At the weekend I went to help some of the Yarn Corner crew wrap some trees on Rathdowne Street in red yarn and crocheted Christmas baubles. The project was commissioned by City of Yarra Council.
The trees are between Curtain St and Newry St, so pop along to see them if you can. The Christmas decorations are particularly sweet although I’m afraid I can’t take any of the credit for them.
While we were wrapping the trees, passing cyclists rang their bells, people in cars rolled down their windows to talk to us, and people passing on the street came up to take a closer look and ask us questions. Everyone was so interested and encouraging. It was lovely to see first hand the positive impact yarn bombing has on a community.
An article about the installation appeared in The Age today.
Walking down Sydney Road last week I did a double take when a familiar looking orange, pink and blue woolly cuff caught my eye. It was the yarn bomb Grace and I put up almost a year ago, looking significantly grubbier than last time I saw it.
Before: February 2012
- After: November 2012
I hadn’t really given much thought to the life expectancy of a yarn bomb before. I think I assumed that you put them up and left them, and they brought sunshine into people’s lives forever and ever after that. But no. They get bleached by the sun, matted by the rain and dusty from passing traffic.
We went back with a pair of scissors yesterday and cut it down, like the socially responsible yarn bombers that we are.
Some weeks ago I went to Brunswick Library looking for Spike Milligan’s Adolf Hitler: My Part in His Downfall (it was recommended to me by some members of my non-fiction writers’ group in Edinburgh). The book should have been in the stacks but when a librarian went down to check, he couldn’t find it.
“It’s really unusual for a book to go missing from the stacks,” he said. “There’s not much I can do except reserve it for you and keep an eye out for it.”
Fair enough, I thought, because I don’t have unreasonable expectations about what can and can’t be retrieved from library stacks.
I pretty much thought the book was a lost cause so imagine my surprise when I popped into the library today and the librarian said, “There’s a message here for you: since we couldn’t find the book you were looking for we’ve ordered a new copy.” Then she apologised because that would mean a bit of a delay in me getting it!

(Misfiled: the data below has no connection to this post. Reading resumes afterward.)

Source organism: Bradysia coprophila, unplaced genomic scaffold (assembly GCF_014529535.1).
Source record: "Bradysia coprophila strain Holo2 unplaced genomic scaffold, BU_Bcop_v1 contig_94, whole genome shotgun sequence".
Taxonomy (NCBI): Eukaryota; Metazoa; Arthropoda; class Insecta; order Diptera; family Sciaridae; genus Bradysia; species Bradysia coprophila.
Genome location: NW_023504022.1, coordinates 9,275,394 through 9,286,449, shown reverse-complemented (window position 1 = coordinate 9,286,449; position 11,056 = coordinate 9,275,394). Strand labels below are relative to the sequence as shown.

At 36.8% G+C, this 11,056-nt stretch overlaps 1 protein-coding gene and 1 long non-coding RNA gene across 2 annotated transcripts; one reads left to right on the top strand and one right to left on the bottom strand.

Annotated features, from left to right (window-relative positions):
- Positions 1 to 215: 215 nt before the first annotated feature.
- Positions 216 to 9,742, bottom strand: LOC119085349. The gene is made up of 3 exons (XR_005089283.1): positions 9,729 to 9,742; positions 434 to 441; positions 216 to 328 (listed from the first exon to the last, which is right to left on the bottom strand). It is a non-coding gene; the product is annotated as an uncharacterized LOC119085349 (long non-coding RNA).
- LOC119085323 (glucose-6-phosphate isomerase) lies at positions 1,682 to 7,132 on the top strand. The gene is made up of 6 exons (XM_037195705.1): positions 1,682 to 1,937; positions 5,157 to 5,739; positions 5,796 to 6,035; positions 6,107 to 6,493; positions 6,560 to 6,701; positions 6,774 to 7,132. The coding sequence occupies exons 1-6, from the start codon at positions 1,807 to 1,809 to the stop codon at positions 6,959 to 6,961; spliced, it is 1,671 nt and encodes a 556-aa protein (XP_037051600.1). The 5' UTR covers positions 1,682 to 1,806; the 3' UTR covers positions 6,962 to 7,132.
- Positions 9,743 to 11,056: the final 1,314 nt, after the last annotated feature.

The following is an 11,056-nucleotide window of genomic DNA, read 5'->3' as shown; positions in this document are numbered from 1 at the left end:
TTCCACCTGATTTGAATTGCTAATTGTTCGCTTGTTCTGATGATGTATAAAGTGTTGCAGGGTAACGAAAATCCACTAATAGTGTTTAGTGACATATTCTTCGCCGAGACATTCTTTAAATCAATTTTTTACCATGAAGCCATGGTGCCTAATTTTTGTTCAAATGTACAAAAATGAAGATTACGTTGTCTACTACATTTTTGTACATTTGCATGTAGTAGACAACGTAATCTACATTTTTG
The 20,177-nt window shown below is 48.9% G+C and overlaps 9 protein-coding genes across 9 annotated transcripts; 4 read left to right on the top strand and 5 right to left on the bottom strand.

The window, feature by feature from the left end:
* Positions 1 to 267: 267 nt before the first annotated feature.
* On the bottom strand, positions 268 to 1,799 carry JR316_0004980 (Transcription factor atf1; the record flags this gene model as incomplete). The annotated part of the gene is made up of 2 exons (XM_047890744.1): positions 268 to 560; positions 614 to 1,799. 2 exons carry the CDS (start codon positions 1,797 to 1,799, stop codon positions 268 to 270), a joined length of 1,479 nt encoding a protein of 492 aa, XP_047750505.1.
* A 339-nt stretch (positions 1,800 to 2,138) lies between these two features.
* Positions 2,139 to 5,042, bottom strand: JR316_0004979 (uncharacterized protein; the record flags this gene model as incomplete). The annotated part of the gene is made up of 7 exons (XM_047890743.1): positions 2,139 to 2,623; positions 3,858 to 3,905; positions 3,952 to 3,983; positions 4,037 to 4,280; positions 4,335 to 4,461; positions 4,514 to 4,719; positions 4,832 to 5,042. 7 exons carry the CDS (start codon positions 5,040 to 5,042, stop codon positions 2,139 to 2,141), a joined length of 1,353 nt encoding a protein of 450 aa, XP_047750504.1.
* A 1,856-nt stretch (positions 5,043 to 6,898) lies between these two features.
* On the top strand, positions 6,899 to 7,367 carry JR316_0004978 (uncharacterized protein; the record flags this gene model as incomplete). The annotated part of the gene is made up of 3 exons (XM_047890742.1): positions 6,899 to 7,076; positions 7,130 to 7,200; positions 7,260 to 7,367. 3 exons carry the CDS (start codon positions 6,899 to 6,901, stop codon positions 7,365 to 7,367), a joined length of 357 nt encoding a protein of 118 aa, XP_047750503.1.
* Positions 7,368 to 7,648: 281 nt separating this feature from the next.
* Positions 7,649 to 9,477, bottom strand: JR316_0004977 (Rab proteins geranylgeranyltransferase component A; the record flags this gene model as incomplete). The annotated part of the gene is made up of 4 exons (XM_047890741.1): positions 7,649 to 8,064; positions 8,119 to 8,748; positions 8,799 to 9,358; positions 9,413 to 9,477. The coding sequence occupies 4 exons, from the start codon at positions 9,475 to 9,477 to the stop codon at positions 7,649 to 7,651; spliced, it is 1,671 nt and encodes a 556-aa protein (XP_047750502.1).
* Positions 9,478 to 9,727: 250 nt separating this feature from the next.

I told her not to worry; I thought it was amazing that they were ordering a book for me, just because I requested it. What wonderful customer service!
I’m guessing this is the work of the same person.
I saw two of these in Prahran the other day:
They made me smile.
Another blogoversary. I’m going to resist the temptation to analyse the last 12 months. Instead all I’ll say is that last weekend, I finally fulfilled a year-long ambition.
It was worth getting the second visa just for this:
Thrill the World Melbourne 2012
I saw this near Prahran Station the other day. I liked it. I was flattered. But then only a fraction of a second later I spotted the “your” blunder and was instantly deflated. If only I wasn’t such a colossal wanker myself I could have basked in the compliment for a little longer.
I borrowed a great book from the library, 200 Crochet Blocks by Jan Eaton, and I’m using some of the designs in my City Square yarn bomb. I really like these squares with star and waterlily motifs but I’m wondering if they make the squares I did earlier look crap in comparison?
I’m also having some problems with measurements. The earlier squares were 13 cm x 13 cm; these newer ones are 15 cm x 15 cm. I’m planning to make my rows up out of either five small squares (65 cm across) or four of the bigger ones (60 cm across). Obviously this will lead to rows of different widths, which is no good. My solution, I think, will be to add a border to the larger squares to bring them up to just over 16 cm x 16 cm (meaning four across comes up to 65 cm in width), or to loom some small pieces to fill in the gaps. I’ll figure it out nearer the time.
At the moment my main concern is the length of the piece as a whole. It’s currently on 1.08 m, which took five weeks to do. It needs to be 4 m in total so let’s approximate by saying I need to do three times as much again. I want to finish by the end of the year but there are only 11 weeks to go, not the 15 I need if I continue at the same rate. So I need to pick up the pace a little.
From now on I’m going to aim for 16 cm x 16 cm squares and I reckon I need around 76 of them to complete the piece. That means I need to produce 7 squares a week, or one per day.
This is going to be quite a challenge but I think if I put some serious time in at the weekends it should be all right.